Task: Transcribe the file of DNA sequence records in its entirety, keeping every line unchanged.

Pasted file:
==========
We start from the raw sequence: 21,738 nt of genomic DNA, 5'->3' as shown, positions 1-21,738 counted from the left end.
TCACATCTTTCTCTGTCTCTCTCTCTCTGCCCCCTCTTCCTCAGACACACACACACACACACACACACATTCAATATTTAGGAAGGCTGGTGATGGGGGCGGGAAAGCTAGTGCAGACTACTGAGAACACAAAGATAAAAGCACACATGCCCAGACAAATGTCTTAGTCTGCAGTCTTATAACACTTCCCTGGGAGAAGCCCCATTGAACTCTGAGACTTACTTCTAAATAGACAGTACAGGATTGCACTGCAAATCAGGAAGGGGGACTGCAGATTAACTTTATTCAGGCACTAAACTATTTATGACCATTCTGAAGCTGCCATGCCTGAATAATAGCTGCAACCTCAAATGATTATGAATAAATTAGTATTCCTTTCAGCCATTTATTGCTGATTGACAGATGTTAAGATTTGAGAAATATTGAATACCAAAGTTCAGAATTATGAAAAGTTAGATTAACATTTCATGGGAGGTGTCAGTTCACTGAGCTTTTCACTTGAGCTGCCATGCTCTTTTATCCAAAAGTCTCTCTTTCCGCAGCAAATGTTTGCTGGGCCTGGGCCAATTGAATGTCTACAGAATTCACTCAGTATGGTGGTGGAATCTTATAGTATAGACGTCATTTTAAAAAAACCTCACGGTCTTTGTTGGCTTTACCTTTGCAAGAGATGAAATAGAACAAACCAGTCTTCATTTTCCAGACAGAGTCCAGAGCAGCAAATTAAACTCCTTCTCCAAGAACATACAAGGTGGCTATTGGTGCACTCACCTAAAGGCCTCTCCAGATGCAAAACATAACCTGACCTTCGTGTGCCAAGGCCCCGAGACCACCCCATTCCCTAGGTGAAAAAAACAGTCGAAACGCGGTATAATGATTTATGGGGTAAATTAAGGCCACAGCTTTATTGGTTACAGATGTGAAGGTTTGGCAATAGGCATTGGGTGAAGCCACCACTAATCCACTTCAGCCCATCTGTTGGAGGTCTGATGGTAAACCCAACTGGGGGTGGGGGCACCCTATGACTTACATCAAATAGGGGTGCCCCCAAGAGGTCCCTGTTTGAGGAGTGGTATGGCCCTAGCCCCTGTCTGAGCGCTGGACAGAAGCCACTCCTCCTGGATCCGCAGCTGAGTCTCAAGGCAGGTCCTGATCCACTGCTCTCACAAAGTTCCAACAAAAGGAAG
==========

We start from the raw sequence: 21,738 nt of genomic DNA, 5'->3' as shown, positions 1-21,738 counted from the left end.
TCACATCTTTCTCTGTCTCTCTCTCTCTGCCCCCTCTTCCTCAGACACACACACACACACACACACACATTCAATATTTAGGAAGGCTGGTGATGGGGGCGGGAAAGCTAGTGCAGACTACTGAGAACACAAAGATAAAAGCACACATGCCCAGACAAATGTCTTAGTCTGCAGTCTTATAACACTTCCCTGGGAGAAGCCCCATTGAACTCTGAGACTTACTTCTAAATAGACAGTACAGGATTGCACTGCAAATCAGGAAGGGGGACTGCAGATTAACTTTATTCAGGCACTAAACTATTTATGACCATTCTGAAGCTGCCATGCCTGAATAATAGCTGCAACCTCAAATGATTATGAATAAATTAGTATTCCTTTCAGCCATTTATTGCTGATTGACAGATGTTAAGATTTGAGAAATATTGAATACCAAAGTTCAGAATTATGAAAAGTTAGATTAACATTTCATGGGAGGTGTCAGTTCACTGAGCTTTTCACTTGAGCTGCCATGCTCTTTTATCCAAAAGTCTCTCTTTCCGCAGCAAATGTTTGCTGGGCCTGGGCCAATTGAATGTCTACAGAATTCACTCAGTATGGTGGTGGAATCTTATAGTATAGACGTCATTTTAAAAAAACCTCACGGTCTTTGTTGGCTTTACCTTTGCAAGAGATGAAATAGAACAAACCAGTCTTCATTTTCCAGACAGAGTCCAGAGCAGCAAATTAAACTCCTTCTCCAAGAACATACAAGGTGGCTATTGGTGCACTCACCTAAAGGCCTCTCCAGATGCAAAACATAACCTGACCTTCGTGTGCCAAGGCCCCGAGACCACCCCATTCCCTAGGTGAAAAAAACAGTCGAAACGCGGTATAATGATTTATGGGGTAAATTAAGGCCACAGCTTTATTGGTTACAGATGTGAAGGTTTGGCAATAGGCATTGGGTGAAGCCACCACTAATCCACTTCAGCCCATCTGTTGGAGGTCTGATGGTAAACCCAACTGGGGGTGGGGGCACCCTATGACTTACATCAAATAGGGGTGCCCCCAAGAGGTCCCTGTTTGAGGAGTGGTATGGCCCTAGCCCCTGTCTGAGCGCTGGACAGAAGCCACTCCTCCTGGATCCGCAGCTGAGTCTCAAGGCAGGTCCTGATCCACTGCTCTCACAAAGTTCCAACAAAAGGAAG